Kourakos and Mantoglou [] utilize ANNs to approximate 34 outputs and they explain how their single ANN to model all outputs would lead to a practically infeasible ANN training procedure as nearly ANN parameters were to be specified. Instead they built and trained 34 modular subnetworks to circumvent this computational bottleneck in ANN training, assuming that the correlations between the outputs are negligible justified based on the physics of their case study.

If this assumption is violated, the surrogate modeling framework would not work or the gains would be minimal. Forrester et al. MOR aims to reduce the complexity of models by deriving substitute approximations of the original complex equations involved in the original model. These substitute approximations are systematically obtained by rigorous mathematical techniques without the need of knowing the underlying system. These frameworks have mostly arisen from the optimization context but have also applied for other purposes including uncertainty analysis. This process in the multifidelity modeling literature is referred to as correction, tuning, scaling, or alignment.

Eldred et al. Different approaches or tools have been proposed to develop the approximate correction function. More flexible function approximation models have also been used for this purpose, including kriging [ Gano et al. However, the limitations of response surface surrogates used in this context for high dimensional problems see section 2. As a result, less complex approximate correction functions may be more desirable in practice. Building correction functions that are correlated for multiple outputs is similarly not as important see section 2.

In Step 4, the candidate points from Step 3 are evaluated by the original function.

If needed, the framework goes back to Step 2 to modify the correction function and repeat the analyses in Step 3. In such a framework, an initial DoE is not required and the framework may start with any but desirably a good quality initial solution Step 1. The initial trust region size is also specified in this step.

In Step 3, the correction function is locally fitted around the current best solution. Steps 3 through 5 are repeated until convergence or stopping criteria are met. Initially introduced by Bandler et al. Many approaches have been proposed to address this problem of nonuniqueness [ Bakr et al. Once the corresponding points in the two spaces are available, different linear or nonlinear functions may be used to relate the two spaces by fitting over these points [ Bandler et al. The space mapping relationships can be updated as the algorithm progresses. These strategies may be used with any of the frameworks utilizing response surface surrogates detailed in section 2.

These two sets of design sites are used to either build a single response surface surrogate formed by the sets or two response surface surrogates representing the two sets independently. Leary et al. Huang et al. Vitali et al. Since their application is not trivial, multifidelity models when defined on different variable spaces have been less appealing in surrogate modeling literature [ Simpson et al.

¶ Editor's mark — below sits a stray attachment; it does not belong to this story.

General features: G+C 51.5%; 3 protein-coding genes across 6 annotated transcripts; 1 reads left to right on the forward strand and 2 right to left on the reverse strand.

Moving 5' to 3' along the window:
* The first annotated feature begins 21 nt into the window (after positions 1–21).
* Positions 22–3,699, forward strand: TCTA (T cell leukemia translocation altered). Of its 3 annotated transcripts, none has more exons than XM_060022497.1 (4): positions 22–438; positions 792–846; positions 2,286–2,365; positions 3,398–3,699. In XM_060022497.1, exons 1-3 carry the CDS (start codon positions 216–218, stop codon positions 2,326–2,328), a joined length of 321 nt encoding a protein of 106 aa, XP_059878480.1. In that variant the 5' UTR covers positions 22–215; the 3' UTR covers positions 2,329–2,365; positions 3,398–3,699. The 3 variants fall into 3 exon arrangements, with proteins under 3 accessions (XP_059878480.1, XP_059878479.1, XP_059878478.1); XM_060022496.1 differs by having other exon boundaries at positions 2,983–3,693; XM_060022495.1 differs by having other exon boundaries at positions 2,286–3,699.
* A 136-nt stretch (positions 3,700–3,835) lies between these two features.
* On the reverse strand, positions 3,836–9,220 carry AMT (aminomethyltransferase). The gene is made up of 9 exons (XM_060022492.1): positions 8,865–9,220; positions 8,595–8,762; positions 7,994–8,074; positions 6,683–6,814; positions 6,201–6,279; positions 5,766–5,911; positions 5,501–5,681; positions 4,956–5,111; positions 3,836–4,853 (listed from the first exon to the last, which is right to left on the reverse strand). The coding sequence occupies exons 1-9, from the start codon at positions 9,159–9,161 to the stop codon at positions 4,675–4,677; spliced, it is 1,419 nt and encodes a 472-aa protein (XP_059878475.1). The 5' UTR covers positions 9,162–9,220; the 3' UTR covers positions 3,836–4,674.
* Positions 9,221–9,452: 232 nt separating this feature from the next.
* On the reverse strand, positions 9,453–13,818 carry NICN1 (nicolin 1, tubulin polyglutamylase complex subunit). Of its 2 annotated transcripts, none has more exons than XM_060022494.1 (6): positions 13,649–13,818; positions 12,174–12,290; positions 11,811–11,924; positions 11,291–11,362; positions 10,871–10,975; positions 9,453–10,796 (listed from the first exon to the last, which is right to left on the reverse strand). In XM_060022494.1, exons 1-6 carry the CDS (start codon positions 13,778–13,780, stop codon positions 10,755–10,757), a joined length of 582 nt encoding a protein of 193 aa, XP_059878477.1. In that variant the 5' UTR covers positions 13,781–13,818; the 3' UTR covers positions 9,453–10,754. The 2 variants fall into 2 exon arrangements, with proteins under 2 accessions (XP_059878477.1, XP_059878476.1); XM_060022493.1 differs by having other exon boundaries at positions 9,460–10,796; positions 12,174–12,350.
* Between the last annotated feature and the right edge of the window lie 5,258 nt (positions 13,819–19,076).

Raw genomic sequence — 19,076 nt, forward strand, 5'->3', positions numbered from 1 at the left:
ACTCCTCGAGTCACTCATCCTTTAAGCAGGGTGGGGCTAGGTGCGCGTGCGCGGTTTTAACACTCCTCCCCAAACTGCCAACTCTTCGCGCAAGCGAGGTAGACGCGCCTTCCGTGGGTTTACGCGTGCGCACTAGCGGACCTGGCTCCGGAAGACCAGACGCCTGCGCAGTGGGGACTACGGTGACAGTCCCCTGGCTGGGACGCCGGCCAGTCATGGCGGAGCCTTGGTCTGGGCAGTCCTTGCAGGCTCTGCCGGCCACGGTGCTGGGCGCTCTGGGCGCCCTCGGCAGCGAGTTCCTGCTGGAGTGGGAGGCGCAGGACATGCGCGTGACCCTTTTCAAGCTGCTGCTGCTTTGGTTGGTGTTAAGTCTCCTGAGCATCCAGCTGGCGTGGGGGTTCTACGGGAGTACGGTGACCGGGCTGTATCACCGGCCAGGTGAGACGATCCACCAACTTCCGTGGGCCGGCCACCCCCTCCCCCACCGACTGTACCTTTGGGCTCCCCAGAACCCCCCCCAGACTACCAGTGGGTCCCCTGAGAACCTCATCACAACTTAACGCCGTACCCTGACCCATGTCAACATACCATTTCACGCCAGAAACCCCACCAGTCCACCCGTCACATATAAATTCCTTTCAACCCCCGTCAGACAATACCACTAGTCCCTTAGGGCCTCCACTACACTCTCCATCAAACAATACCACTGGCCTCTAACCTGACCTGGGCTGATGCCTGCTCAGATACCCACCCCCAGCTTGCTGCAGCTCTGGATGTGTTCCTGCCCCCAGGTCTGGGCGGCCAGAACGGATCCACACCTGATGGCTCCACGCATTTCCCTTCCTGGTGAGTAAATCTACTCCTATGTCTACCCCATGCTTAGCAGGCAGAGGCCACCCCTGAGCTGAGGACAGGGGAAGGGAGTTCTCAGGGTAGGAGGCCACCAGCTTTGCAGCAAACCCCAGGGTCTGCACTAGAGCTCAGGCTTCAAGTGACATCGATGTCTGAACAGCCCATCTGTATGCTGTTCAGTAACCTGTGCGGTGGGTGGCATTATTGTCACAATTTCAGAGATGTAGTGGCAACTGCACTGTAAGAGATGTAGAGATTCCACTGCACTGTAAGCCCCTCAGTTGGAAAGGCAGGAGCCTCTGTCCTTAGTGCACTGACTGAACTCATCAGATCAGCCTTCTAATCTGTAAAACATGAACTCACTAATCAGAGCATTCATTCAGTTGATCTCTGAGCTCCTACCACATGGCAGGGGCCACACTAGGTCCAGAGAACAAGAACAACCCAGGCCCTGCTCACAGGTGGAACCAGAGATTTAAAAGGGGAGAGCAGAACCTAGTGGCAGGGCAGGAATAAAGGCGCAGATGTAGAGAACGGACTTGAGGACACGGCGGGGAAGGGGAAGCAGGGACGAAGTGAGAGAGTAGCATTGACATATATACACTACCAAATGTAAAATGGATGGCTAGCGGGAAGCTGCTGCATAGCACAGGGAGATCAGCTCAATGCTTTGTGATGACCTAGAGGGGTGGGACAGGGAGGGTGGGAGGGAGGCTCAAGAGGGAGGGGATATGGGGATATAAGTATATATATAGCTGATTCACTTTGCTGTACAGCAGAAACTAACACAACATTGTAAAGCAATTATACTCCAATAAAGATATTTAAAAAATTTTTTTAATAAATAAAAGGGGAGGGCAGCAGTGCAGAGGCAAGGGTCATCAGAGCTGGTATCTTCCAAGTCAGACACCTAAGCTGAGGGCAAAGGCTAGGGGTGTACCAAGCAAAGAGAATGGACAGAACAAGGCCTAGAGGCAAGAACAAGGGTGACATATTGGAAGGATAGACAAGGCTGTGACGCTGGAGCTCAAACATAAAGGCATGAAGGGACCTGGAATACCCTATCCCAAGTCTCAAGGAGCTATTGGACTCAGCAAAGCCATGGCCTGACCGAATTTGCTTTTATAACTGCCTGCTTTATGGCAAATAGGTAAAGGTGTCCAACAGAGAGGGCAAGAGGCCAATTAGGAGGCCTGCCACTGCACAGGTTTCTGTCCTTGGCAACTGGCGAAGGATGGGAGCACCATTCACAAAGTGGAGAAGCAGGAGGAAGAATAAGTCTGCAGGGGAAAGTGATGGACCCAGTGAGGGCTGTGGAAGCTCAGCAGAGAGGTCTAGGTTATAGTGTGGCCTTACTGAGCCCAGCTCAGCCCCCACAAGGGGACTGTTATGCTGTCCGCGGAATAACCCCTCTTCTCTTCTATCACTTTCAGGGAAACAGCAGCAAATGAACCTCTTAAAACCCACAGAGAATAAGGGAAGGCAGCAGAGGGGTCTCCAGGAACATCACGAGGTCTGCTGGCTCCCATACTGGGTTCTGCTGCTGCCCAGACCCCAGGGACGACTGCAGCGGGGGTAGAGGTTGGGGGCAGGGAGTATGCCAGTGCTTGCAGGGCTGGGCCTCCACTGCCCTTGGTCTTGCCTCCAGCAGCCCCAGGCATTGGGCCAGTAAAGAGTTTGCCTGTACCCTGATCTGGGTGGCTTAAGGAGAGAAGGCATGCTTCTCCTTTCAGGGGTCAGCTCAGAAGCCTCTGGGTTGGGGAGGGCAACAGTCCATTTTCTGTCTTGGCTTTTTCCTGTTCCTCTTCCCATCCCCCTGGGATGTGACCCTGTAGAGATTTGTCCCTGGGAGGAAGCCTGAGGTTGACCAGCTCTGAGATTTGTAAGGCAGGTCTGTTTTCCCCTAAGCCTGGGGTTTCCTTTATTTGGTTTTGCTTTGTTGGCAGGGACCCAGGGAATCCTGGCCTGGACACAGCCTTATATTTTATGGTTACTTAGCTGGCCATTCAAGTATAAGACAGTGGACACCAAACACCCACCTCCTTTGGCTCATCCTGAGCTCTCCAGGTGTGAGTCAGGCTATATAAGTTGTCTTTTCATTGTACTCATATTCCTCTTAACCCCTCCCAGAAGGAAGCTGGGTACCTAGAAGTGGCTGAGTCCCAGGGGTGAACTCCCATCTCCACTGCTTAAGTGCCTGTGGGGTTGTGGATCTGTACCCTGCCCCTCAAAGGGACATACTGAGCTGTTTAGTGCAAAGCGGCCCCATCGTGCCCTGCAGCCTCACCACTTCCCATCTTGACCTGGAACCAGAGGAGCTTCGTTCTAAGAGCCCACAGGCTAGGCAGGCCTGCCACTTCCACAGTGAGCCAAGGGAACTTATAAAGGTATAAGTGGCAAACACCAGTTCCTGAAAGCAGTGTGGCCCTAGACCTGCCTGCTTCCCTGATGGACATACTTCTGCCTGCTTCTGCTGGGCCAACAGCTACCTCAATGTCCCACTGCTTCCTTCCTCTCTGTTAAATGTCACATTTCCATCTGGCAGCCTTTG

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However, when such knowledge is not available, empirical relationships are to be derived. The space mapping approach, explained in section 3. The main procedure in space mapping between different spaces is essentially the same as the space mapping procedure when the spaces are identical. Robinson et al. The terms in quotations below represent the terminology used in the associated publications. Ulanicki et al. Shamir and Salomons [] and Preis et al.

Vermeulen et al. Cheng et al. Crout et al. Keating et al. Efendiev et al. In their methodology, both the surrogate and original models are defined over the same parameter space, and the surrogate is first evaluated to determine whether the original model is worth evaluating for a given solution. Mondal et al. Cui et al. As such, there is always a risk that surrogate models yield misleading results; this risk is higher when the original response landscape is complex and deceptive and is minimal for simple original response landscapes e.

A thorough discussion of this matter in the context of optimization is available in the work of Razavi et al. Although Broad et al. In a sampling context, one may take fewer samples than they would prefer, while in a search context, the algorithm can be terminated before it converges. Computational budgets may be quantified as the total CPU clock time as in the work of Behzadian et al. As stated in Table 1 , 15 out of 32 studies present quantitative information demonstrating the efficiency of the surrogate modeling strategies used.

Some of these studies report the associated computational savings explicitly; in the other ones, savings are not clearly reported and we interpreted them based on the published results. In very limited computational budgets surrogate modeling is expected to be very helpful, whereas when the computational budget is not severely limited, surrogate modeling might not be as helpful, as equivalent or better solutions can be achieved by the benchmark optimizer.